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Someday, someway

Marshall Crenshaw:

Darcy Burner

You could donate to Darcy’s congressional campaign and not hate yourself a year from now:

Why do lobbyists have so much influence? Lots of people give campaign contributions; what is it that lobbyists are doing differently? Right now, most of the policy work in Congress is done by staff whose average age is 26, and who are typically covering 4-6 major policy areas each. If they’re lucky, they might really understand one of those policy areas. So when a lobbyist walks in and says, “Ok, here’s what you need to know about this bill your boss has to vote on tomorrow, here’s how your boss should vote, and here are your talking points,” and that’s the only information they’re given, of course the lobbyist will usually succeed.

It wasn’t always this way: there used to be internal think tanks in the House where members would pool their resources to hire deep experts in some topic area. There were, for example, experts on nuclear nonproliferation and arms control. So if a member of Congress wanted to know how big a threat Iran’s nuclear program is, or the impact of some piece of legislation with sanctions, there were deep experts they could consult who were part of their team. Gingrich banned shared funding of staff and canned those expert staffers in order to consolidate power, and as a consequence members have to rely on lobbyists, leadership, or outside organizations like the Heritage Foundation for the information they need. That’s totally fixable – and it could conceivably be fixed in the first week of a new Congress.

Occupy Oakland

Big showdown tonight. Apparently Occupiers broke into City Hall and are now occupying:

You’re my only home

The Magnetic Fields:

Falling star

Karla Bonoff:

I drink

She’s one of the most compelling live performers I’ve ever seen. Mary Gauthier:

‘Job creator’ myth debunked

NYT reporters don’t seem to have access to the same facts as NYT columnist Paul Krugman, maybe because he doesn’t have an intranet connection to the newsroom. I’m kidding, but who knows? More here.

Whenever you’re on my mind

Marshall Crenshaw:

And the band played Waltzing Matilda

Eric Bogle:

Hull House closed

They’d announced last week that they would close in the spring, but instead shut down Friday. Of course, I’m sure Mayor Rahm would have done something to help if he’d known! (Not.) The settlement house model was a successful one, but a lot of people are invested in the idea that spending money on poor people is a waste:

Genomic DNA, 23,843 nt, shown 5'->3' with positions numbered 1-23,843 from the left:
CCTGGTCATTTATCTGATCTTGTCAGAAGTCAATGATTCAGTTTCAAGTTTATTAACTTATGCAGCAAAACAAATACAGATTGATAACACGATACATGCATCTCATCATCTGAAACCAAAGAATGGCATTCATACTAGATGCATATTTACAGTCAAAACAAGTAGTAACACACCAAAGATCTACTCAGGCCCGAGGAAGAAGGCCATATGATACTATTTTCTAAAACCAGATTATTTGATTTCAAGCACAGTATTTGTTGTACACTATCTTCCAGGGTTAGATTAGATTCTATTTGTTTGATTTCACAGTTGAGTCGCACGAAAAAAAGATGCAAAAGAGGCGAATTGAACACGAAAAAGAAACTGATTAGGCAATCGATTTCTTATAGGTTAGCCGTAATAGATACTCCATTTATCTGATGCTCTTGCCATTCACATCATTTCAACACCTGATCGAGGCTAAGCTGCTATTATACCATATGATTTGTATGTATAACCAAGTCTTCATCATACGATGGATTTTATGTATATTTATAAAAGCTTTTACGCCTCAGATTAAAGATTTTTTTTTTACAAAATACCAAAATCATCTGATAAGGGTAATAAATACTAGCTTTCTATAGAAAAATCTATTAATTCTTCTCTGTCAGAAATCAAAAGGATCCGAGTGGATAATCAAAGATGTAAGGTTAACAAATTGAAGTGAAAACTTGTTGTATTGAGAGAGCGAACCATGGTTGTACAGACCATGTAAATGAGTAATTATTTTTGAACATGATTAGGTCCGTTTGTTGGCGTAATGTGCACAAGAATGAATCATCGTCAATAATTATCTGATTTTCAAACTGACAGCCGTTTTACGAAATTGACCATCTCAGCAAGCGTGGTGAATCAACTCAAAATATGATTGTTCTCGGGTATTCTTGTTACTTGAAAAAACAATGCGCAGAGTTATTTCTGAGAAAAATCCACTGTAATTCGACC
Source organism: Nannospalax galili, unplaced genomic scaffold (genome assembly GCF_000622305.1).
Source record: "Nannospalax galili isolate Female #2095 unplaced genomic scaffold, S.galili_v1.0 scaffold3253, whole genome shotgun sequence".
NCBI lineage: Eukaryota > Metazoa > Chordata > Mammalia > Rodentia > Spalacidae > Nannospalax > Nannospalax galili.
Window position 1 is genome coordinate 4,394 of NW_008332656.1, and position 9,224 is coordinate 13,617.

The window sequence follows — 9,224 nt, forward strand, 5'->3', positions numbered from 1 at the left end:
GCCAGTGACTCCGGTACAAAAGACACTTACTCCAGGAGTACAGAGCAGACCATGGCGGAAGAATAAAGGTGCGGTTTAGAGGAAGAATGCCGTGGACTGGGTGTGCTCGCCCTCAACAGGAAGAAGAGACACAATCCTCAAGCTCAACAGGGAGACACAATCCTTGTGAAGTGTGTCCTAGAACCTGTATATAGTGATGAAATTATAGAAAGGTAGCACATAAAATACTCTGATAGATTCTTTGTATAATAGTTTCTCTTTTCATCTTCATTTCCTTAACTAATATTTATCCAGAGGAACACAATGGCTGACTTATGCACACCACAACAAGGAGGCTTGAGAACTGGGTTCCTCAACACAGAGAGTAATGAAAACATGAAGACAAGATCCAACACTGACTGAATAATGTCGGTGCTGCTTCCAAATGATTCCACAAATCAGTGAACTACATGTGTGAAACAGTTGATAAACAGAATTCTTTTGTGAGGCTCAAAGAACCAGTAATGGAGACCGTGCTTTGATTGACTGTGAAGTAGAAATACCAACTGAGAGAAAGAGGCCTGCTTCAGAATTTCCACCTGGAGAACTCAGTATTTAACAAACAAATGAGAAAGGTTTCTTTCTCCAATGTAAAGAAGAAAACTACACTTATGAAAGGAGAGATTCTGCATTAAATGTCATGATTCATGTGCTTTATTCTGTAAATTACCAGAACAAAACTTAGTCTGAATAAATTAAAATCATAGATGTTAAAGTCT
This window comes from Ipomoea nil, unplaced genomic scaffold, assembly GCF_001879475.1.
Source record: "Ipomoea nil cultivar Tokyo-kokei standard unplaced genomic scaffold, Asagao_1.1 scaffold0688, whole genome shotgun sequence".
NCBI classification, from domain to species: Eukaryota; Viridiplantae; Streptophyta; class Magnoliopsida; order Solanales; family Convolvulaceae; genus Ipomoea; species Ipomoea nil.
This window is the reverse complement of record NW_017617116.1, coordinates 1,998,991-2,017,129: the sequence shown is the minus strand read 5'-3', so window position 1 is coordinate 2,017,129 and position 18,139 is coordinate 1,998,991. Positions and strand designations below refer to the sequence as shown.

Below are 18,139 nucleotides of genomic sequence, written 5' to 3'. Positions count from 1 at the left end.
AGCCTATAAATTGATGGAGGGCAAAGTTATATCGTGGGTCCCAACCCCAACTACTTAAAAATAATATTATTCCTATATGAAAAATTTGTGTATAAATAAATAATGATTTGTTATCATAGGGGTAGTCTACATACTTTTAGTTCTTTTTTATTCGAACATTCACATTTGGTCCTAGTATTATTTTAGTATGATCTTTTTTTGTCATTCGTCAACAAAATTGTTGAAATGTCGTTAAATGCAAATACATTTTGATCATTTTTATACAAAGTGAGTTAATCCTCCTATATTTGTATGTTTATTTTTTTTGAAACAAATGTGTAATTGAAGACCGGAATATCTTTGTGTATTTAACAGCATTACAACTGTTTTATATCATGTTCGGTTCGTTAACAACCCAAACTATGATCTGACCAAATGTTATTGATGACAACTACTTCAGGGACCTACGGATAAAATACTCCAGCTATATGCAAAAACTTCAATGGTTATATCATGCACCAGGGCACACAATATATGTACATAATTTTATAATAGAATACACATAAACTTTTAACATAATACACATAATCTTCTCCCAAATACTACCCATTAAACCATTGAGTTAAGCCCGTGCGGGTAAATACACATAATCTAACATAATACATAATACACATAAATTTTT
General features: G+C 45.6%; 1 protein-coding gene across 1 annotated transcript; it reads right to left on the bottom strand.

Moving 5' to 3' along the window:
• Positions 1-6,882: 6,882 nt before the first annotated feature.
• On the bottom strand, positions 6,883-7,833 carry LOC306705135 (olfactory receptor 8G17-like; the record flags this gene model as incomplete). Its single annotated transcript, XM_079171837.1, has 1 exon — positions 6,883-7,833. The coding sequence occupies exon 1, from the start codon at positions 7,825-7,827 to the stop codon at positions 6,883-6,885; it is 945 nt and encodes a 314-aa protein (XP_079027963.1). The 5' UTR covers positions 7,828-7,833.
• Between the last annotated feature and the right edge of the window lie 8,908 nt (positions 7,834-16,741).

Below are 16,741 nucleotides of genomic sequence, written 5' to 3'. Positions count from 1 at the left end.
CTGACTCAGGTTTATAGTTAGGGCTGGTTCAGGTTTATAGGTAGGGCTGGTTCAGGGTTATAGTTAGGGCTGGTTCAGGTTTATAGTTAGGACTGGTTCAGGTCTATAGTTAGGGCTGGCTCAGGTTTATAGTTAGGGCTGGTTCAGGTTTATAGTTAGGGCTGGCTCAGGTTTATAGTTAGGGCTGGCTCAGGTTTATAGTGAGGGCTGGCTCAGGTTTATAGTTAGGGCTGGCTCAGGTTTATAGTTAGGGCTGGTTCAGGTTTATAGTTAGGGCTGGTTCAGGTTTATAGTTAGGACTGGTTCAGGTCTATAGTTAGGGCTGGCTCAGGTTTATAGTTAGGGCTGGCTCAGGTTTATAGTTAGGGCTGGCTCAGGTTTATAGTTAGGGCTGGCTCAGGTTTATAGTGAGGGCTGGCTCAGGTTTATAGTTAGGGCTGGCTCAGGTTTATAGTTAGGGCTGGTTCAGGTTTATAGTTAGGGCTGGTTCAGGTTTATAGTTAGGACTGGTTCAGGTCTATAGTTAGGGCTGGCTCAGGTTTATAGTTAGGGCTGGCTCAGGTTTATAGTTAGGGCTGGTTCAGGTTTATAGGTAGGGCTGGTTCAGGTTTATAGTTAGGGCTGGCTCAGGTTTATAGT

CHICAGO (AP) — Hull House, the Chicago social services organization founded more than 120 years ago by the Nobel Peace Prize winner Jane Addams, closed Friday after running out of money.
The agency said the poor economy resulted in more demand for its services but also made it harder to raise money to cover its costs. Hull House has been providing child care, job training, housing assistance and other services for 60,000 people a year in the Chicago area.

The agency had announced plans to close in the spring, but Friday’s shutdown was unexpected, striking some 300 employees with a devastating and unexpected blow. They received layoff notices and final paychecks and then spent the day packing their belongings and saying tearful good-byes. Many said they were startled to learn their insurance ended almost two weeks ago.

“It’s been my life,” said Dianne Turner, who spent 25 years teaching families in Chicago housing projects how to break the cycle of poverty. “It wasn’t about the pay. It was about seeing a family go from feeling hopeless to being hopeful and feeling like they can do things.”

Turner said she knows what it’s like to live in the projects and dream of something better. She got her first job as a teenager through Hull House and said the organization helped teach her the value of education, how to save money and how to be a leader.

Founded in 1889, Hull House was the best known of the 400 settlement houses in the United States in the early 1900s. The settlements were designed to provide services to immigrants and the poor while uplifting them through culture, education and recreation. At its peak, Hull House served more than 9,000 people a week, offering medical help, an art gallery, citizenship classes, a gardening club and a gym with sports programs.

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